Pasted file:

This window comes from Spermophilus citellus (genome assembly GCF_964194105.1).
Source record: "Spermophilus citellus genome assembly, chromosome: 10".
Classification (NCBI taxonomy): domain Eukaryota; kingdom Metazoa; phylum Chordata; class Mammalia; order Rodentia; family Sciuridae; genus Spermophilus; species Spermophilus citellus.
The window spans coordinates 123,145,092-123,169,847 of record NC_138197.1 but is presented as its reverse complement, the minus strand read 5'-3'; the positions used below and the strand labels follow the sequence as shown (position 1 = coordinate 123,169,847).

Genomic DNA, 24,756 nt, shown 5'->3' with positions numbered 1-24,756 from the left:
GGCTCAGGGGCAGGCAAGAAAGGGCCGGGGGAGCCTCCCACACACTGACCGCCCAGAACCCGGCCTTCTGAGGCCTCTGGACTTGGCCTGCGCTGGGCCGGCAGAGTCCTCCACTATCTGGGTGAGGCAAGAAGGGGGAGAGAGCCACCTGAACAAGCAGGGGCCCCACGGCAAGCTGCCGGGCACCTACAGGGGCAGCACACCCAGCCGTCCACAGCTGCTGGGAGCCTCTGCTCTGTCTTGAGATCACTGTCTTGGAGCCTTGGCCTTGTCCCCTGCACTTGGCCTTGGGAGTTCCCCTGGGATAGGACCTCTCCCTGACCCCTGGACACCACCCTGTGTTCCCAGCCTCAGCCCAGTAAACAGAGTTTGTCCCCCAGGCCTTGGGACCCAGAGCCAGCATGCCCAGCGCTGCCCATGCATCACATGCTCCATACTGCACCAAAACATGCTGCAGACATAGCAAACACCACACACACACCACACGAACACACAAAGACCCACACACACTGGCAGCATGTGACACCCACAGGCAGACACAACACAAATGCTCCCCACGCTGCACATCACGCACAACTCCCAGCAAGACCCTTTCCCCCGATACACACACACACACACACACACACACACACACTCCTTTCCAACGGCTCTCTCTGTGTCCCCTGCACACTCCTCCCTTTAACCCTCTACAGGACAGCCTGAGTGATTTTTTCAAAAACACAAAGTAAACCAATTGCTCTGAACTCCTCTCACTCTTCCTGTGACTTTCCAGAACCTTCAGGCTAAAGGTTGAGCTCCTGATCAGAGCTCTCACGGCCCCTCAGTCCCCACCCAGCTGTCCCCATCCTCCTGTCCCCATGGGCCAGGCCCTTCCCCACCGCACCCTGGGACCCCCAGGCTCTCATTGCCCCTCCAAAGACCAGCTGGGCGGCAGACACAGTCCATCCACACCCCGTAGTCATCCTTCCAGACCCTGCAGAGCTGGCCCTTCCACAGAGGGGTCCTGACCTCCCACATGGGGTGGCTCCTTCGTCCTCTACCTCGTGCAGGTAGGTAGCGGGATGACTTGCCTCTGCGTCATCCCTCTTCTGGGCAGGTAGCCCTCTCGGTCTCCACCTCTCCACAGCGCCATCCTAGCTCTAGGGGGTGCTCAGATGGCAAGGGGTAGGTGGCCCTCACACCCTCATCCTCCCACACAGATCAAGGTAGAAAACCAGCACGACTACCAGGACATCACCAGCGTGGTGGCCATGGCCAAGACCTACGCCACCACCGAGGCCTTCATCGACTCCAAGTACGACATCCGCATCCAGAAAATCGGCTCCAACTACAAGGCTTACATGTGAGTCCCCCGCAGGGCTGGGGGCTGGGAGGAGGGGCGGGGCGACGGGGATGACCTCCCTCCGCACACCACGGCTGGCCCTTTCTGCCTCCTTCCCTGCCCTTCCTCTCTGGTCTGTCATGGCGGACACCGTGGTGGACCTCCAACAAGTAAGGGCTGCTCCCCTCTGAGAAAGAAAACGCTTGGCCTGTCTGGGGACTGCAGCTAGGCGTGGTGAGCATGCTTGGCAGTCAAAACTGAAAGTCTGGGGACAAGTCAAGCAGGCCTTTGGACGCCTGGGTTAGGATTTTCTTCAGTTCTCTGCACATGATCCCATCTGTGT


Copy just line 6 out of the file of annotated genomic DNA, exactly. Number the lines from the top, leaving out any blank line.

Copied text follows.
GGCTCAGGGGCAGGCAAGAAAGGGCCGGGGGAGCCTCCCACACACTGACCGCCCAGAACCCGGCCTTCTGAGGCCTCTGGACTTGGCCTGCGCTGGGCCGGCAGAGTCCTCCACTATCTGGGTGAGGCAAGAAGGGGGAGAGAGCCACCTGAACAAGCAGGGGCCCCACGGCAAGCTGCCGGGCACCTACAGGGGCAGCACACCCAGCCGTCCACAGCTGCTGGGAGCCTCTGCTCTGTCTTGAGATCACTGTCTTGGAGCCTTGGCCTTGTCCCCTGCACTTGGCCTTGGGAGTTCCCCTGGGATAGGACCTCTCCCTGACCCCTGGACACCACCCTGTGTTCCCAGCCTCAGCCCAGTAAACAGAGTTTGTCCCCCAGGCCTTGGGACCCAGAGCCAGCATGCCCAGCGCTGCCCATGCATCACATGCTCCATACTGCACCAAAACATGCTGCAGACATAGCAAACACCACACACACACCACACGAACACACAAAGACCCACACACACTGGCAGCATGTGACACCCACAGGCAGACACAACACAAATGCTCCCCACGCTGCACATCACGCACAACTCCCAGCAAGACCCTTTCCCCCGATACACACACACACACACACACACACACACACACTCCTTTCCAACGGCTCTCTCTGTGTCCCCTGCACACTCCTCCCTTTAACCCTCTACAGGACAGCCTGAGTGATTTTTTCAAAAACACAAAGTAAACCAATTGCTCTGAACTCCTCTCACTCTTCCTGTGACTTTCCAGAACCTTCAGGCTAAAGGTTGAGCTCCTGATCAGAGCTCTCACGGCCCCTCAGTCCCCACCCAGCTGTCCCCATCCTCCTGTCCCCATGGGCCAGGCCCTTCCCCACCGCACCCTGGGACCCCCAGGCTCTCATTGCCCCTCCAAAGACCAGCTGGGCGGCAGACACAGTCCATCCACACCCCGTAGTCATCCTTCCAGACCCTGCAGAGCTGGCCCTTCCACAGAGGGGTCCTGACCTCCCACATGGGGTGGCTCCTTCGTCCTCTACCTCGTGCAGGTAGGTAGCGGGATGACTTGCCTCTGCGTCATCCCTCTTCTGGGCAGGTAGCCCTCTCGGTCTCCACCTCTCCACAGCGCCATCCTAGCTCTAGGGGGTGCTCAGATGGCAAGGGGTAGGTGGCCCTCACACCCTCATCCTCCCACACAGATCAAGGTAGAAAACCAGCACGACTACCAGGACATCACCAGCGTGGTGGCCATGGCCAAGACCTACGCCACCACCGAGGCCTTCATCGACTCCAAGTACGACATCCGCATCCAGAAAATCGGCTCCAACTACAAGGCTTACATGTGAGTCCCCCGCAGGGCTGGGGGCTGGGAGGAGGGGCGGGGCGACGGGGATGACCTCCCTCCGCACACCACGGCTGGCCCTTTCTGCCTCCTTCCCTGCCCTTCCTCTCTGGTCTGTCATGGCGGACACCGTGGTGGACCTCCAACAAGTAAGGGCTGCTCCCCTCTGAGAAAGAAAACGCTTGGCCTGTCTGGGGACTGCAGCTAGGCGTGGTGAGCATGCTTGGCAGTCAAAACTGAAAGTCTGGGGACAAGTCAAGCAGGCCTTTGGACGCCTGGGTTAGGATTTTCTTCAGTTCTCTGCACATGATCCCATCTGTGT